Journalist David Beach sat down with CEO of Smart Valor and ‘Bitcoin Queen’ of Switzerland, Olga Feldmeier. Olga explicitly outlines the real use cases of blockchain and digital cryptography and how smarter regulation can promote innovation. She also predicts the roadmap to bank disintermediation in the next two to three years.
Tell us about setting up a business in the crypto market.
Buy and hold bitcoin sounds like a simple business model, right? The trouble is the relationship with the regulators. When we first thought about starting Smart Valor we looked at Hong Kong, Singapore, Luxembourg and settled on Switzerland after spending considerable time with our lawyers. Switzerland is a small country with a very smart and very sophisticated regulator.
Starting out, things were further complicated by the fact that we were the very first bitcoin custody company the regulators had to deal with. The way that we work, with a cryptographic key controlling assets, we would be seen as a public deposit institution and we’d need a bank licence. In Switzerland, we would have needed at least $15m which is tough for a start-up to produce, and in any case, we felt we were different to a bank.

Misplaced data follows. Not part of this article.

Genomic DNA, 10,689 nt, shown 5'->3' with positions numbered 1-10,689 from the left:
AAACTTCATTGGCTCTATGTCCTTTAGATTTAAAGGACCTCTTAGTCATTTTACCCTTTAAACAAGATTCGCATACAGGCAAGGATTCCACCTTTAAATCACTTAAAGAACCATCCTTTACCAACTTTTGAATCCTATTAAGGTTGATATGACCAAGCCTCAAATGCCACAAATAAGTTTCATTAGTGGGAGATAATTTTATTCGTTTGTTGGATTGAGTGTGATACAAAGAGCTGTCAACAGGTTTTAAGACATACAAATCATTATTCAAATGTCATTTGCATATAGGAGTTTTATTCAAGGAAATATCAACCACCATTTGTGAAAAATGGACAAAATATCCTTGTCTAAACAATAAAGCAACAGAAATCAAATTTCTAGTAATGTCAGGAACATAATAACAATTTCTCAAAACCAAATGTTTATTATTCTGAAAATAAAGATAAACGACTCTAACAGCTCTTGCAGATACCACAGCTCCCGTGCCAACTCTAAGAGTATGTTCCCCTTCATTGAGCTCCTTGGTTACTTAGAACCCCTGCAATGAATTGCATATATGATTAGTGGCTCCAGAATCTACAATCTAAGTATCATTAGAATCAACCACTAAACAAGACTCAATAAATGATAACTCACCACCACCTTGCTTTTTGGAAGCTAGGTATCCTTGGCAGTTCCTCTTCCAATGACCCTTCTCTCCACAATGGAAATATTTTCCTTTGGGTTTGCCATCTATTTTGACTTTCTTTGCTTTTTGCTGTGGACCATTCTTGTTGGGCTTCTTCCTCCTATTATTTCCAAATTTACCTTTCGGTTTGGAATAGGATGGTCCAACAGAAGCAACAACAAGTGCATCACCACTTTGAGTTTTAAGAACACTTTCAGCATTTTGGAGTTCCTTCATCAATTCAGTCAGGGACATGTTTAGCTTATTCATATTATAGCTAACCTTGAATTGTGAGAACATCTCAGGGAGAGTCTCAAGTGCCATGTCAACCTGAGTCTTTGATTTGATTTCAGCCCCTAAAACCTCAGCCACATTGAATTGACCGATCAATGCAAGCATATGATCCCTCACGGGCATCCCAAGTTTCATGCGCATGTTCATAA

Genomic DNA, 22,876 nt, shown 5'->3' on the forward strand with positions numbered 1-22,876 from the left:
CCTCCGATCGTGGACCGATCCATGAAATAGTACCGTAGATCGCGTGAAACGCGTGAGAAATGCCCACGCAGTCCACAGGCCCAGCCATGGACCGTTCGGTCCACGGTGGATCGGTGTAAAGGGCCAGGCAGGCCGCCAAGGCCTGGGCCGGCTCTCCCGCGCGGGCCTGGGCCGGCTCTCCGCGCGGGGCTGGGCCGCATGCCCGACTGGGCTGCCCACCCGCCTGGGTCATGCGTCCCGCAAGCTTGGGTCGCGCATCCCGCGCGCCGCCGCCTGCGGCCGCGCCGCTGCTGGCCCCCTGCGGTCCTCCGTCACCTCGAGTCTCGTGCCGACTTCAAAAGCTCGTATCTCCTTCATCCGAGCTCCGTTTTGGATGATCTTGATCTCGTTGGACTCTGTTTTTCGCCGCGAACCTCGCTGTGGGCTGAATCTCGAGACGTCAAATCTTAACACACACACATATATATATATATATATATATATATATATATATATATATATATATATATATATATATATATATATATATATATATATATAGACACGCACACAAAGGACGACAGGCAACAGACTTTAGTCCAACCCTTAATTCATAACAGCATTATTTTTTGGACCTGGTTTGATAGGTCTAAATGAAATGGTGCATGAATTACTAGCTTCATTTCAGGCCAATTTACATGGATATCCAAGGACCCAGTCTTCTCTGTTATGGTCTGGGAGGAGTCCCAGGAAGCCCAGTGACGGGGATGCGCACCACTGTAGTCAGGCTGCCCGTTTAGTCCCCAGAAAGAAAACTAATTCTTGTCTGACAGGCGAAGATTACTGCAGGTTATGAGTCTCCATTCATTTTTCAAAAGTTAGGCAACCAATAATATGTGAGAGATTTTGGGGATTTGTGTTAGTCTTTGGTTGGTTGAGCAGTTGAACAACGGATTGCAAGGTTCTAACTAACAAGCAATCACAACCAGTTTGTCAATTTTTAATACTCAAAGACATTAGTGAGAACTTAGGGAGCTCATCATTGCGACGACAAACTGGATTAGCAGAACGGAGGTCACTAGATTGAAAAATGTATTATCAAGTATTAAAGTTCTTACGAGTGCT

A lot of that was because we were using a new technology and an innovative business model that the regulator hadn’t anticipated. We spoke to members of parliament and showed them how we weren’t a bank and why we shouldn’t be held to the same regulation as banks. To hold us to the same regulation would have been a conservative approach and dangerous to innovation.
We had a lot of initial interest and pressure and went back to the regulator, FINMA, who looked over our case again, decided we weren’t a bank (and didn’t need the licence) and allowed us to go through self-regulatory organisations to be classed as a financial intermediary. This was a major boost to our initial setup as we didn’t have to comply with capital or the organisational requirements of a bank. Don’t think that we bypassed the rules, of course we had to comply with KYC and AML, but these are all possible things to do.